The experts at Diversio have spent years talking to organizations about diversity, equity, and inclusion (DEI) strategies. One thing has stuck out to us: many companies, government agencies, and portfolios start with an intention to change, but in many cases immediately run into the question of what to do.
The business leaders we’ve spoken with often describe taking an ad hoc approach at first, trying out multiple inclusion strategies, generally with limited results. There are so many strategies and ideas to try, it’s no wonder leaders report to us that they have a hard time picking the right solutions.
So how can you adopt inclusion strategies in the workplace that will actually work? How can you move towards a measurable, effective strategy that creates a welcoming workplace where everyone can thrive?
Inclusion Strategies That Work
Before you adopt any inclusion strategies in the workplace, you need data. What we’ve found is that an “ad hoc” approach to DEI usually stems from an incomplete picture of the workplace. If you don’t know how diverse your workplace really is and where your pain points are, how can you know what to do next? And how can you measure how well those strategies work if you don’t have a baseline for comparison?
Once you have an understanding of diversity at your company, you can try these field-tested DEI strategies.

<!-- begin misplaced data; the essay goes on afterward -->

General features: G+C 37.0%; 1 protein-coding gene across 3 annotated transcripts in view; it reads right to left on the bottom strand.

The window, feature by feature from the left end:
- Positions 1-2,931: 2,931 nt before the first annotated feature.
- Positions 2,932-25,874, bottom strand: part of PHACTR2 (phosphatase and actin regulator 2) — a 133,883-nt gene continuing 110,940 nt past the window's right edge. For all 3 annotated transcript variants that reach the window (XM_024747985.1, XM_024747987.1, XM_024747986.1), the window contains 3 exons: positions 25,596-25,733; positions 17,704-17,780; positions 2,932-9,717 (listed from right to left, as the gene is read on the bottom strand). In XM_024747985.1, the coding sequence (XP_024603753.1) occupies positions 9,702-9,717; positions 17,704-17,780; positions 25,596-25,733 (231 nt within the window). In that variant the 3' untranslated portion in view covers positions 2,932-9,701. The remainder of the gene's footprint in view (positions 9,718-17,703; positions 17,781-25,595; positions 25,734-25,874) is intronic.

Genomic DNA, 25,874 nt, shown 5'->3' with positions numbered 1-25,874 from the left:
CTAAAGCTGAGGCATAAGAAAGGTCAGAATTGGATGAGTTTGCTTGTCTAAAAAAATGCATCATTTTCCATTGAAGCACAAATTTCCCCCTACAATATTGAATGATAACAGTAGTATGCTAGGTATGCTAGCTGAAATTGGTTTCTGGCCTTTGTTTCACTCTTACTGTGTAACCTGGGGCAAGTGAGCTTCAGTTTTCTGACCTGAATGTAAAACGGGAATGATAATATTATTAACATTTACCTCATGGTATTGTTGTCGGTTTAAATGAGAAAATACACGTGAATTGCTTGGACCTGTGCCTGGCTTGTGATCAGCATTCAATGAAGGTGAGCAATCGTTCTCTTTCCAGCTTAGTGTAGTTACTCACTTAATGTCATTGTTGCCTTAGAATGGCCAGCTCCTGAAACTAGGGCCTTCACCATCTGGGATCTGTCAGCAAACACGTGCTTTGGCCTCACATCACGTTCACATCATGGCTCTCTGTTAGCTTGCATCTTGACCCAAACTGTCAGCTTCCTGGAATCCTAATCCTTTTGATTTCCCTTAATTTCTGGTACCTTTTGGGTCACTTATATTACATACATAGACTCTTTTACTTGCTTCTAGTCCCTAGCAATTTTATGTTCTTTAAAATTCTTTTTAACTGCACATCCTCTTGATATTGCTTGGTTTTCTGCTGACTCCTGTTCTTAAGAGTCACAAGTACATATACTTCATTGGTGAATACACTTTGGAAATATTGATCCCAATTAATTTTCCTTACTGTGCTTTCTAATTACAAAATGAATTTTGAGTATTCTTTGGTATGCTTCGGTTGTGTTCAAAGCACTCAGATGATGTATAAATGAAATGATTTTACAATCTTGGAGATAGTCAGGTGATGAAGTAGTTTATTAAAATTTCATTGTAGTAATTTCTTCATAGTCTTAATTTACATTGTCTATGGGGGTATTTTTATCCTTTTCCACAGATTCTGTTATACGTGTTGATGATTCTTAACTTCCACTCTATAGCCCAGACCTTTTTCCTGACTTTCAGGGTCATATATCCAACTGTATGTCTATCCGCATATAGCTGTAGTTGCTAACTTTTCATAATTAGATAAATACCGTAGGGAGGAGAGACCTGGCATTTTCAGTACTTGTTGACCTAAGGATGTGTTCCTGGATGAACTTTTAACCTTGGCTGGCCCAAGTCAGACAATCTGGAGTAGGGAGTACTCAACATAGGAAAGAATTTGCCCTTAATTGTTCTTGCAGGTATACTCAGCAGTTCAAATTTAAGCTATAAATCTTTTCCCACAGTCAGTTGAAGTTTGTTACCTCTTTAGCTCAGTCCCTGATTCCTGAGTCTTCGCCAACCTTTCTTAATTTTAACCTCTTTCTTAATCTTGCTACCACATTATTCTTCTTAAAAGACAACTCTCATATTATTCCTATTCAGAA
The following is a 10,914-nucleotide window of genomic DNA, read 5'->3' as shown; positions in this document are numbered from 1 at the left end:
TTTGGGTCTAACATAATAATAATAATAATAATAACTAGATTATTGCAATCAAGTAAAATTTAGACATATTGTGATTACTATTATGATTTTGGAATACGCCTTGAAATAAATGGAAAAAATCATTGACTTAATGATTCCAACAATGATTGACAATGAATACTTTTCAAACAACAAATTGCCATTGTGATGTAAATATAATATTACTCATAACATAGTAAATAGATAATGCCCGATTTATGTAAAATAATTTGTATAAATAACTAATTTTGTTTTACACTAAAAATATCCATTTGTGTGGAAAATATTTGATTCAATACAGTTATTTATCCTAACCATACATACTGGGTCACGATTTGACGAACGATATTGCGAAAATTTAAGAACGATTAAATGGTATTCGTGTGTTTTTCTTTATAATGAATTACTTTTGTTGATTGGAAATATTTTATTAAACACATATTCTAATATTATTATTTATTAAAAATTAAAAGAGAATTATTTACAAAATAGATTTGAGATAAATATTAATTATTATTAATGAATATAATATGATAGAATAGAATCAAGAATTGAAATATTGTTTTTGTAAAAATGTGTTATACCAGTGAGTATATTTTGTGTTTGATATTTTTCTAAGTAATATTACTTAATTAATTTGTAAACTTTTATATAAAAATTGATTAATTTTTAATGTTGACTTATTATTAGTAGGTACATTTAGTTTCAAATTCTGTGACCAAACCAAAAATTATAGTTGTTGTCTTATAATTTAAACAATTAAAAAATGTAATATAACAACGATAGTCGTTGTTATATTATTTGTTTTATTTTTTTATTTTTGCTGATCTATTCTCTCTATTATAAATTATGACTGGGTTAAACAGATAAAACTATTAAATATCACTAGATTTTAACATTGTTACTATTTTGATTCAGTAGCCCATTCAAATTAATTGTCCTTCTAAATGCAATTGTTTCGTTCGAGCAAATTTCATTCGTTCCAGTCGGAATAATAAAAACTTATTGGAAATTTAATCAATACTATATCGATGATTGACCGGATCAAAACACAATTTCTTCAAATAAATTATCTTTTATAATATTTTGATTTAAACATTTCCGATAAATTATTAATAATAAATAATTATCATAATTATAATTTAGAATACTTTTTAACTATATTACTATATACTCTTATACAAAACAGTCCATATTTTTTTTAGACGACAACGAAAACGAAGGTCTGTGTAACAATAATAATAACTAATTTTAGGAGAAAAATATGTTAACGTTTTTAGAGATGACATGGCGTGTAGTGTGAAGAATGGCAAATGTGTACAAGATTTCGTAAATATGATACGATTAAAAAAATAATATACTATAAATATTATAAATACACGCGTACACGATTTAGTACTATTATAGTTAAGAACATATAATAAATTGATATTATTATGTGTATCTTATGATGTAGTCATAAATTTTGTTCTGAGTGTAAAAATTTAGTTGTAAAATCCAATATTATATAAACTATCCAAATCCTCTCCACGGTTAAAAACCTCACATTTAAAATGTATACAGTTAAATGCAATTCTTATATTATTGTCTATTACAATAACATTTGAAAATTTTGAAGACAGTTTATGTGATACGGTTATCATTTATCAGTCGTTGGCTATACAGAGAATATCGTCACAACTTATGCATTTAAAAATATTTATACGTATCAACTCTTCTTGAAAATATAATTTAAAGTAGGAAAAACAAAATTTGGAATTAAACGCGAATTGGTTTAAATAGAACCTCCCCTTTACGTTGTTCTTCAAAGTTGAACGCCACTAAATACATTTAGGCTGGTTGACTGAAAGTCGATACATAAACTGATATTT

Words are loaded with meaning. They shape not only what we say, but how we think. For example, studies have shown that when speakers used male-first language — such as saying he when referring to leaders in general — listeners interpreted such language in a male-biased way. They pictured a male leader, in other words, instead of gender-neutral leadership.
The good news is that we can consciously work to change our language. Organizations can create zero-tolerance policies for sexist and racist language. They can create style sheets to help team members use more neutral and inclusive language in writing and in speech.
We all have unconscious biases. Our brains are wired for affinity bias, for example, where we tend to prefer and trust people who are similar to us. For our ancient ancestors, sticking with the familiar meant safety. Unfortunately, today it can mean subtle forms of bias and discrimination.